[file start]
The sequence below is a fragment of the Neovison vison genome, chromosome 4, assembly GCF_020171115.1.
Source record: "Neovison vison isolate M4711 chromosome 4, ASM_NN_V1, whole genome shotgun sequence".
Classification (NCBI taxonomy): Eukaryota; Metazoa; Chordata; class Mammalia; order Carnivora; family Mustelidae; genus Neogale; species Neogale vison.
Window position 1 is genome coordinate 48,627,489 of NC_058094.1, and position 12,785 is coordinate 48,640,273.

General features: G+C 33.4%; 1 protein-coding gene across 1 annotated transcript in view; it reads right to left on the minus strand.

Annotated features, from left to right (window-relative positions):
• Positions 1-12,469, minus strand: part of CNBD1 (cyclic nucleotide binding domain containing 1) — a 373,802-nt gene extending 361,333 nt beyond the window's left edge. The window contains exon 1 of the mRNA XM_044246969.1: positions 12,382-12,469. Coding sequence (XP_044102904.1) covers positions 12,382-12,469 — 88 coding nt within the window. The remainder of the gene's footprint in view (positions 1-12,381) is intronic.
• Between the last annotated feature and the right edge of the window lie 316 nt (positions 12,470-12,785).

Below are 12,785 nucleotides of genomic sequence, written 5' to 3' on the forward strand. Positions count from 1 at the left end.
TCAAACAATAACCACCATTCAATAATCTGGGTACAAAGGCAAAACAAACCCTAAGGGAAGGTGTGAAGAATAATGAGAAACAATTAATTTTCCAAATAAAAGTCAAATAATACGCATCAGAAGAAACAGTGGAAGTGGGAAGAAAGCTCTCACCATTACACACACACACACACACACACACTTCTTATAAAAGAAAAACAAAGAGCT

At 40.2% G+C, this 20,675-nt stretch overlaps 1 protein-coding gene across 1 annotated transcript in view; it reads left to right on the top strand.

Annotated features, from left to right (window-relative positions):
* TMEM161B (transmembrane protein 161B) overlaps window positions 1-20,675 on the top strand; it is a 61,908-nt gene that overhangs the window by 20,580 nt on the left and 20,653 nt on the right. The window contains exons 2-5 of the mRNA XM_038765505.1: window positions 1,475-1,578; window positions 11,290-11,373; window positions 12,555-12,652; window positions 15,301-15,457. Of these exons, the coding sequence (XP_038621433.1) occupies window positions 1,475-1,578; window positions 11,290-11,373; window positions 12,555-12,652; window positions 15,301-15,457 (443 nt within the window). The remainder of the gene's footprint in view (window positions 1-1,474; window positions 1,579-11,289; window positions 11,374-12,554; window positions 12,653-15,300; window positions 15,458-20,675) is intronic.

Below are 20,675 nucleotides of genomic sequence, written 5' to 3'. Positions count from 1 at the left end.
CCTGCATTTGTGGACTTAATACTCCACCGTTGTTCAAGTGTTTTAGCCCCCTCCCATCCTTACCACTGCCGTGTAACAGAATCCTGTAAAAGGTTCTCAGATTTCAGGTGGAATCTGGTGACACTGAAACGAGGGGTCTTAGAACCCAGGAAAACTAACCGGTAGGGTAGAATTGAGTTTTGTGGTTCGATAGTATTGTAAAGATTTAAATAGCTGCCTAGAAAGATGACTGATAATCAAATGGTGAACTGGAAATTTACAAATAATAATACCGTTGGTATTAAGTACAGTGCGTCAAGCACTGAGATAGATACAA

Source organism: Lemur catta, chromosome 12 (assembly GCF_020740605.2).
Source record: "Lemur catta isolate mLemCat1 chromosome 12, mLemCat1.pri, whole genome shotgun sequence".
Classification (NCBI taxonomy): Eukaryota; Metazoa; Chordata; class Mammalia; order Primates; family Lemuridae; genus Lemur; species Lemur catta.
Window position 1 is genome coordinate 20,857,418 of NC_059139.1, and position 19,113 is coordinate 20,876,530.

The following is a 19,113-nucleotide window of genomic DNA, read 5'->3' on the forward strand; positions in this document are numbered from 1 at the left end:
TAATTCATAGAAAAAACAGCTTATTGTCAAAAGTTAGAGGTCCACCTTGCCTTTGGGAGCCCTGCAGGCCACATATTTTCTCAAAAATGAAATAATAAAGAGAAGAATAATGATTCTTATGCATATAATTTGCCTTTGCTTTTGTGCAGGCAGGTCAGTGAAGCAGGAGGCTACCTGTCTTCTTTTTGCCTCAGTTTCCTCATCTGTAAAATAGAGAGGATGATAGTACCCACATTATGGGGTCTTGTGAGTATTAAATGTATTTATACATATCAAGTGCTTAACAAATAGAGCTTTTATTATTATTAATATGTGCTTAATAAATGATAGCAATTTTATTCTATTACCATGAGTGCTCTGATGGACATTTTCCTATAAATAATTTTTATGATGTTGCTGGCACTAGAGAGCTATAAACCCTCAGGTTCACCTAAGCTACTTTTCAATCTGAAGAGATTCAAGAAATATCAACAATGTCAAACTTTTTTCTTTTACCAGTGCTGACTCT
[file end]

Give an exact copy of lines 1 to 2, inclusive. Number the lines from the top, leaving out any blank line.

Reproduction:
The sequence below is a fragment of the Neovison vison genome, chromosome 4, assembly GCF_020171115.1.
Source record: "Neovison vison isolate M4711 chromosome 4, ASM_NN_V1, whole genome shotgun sequence".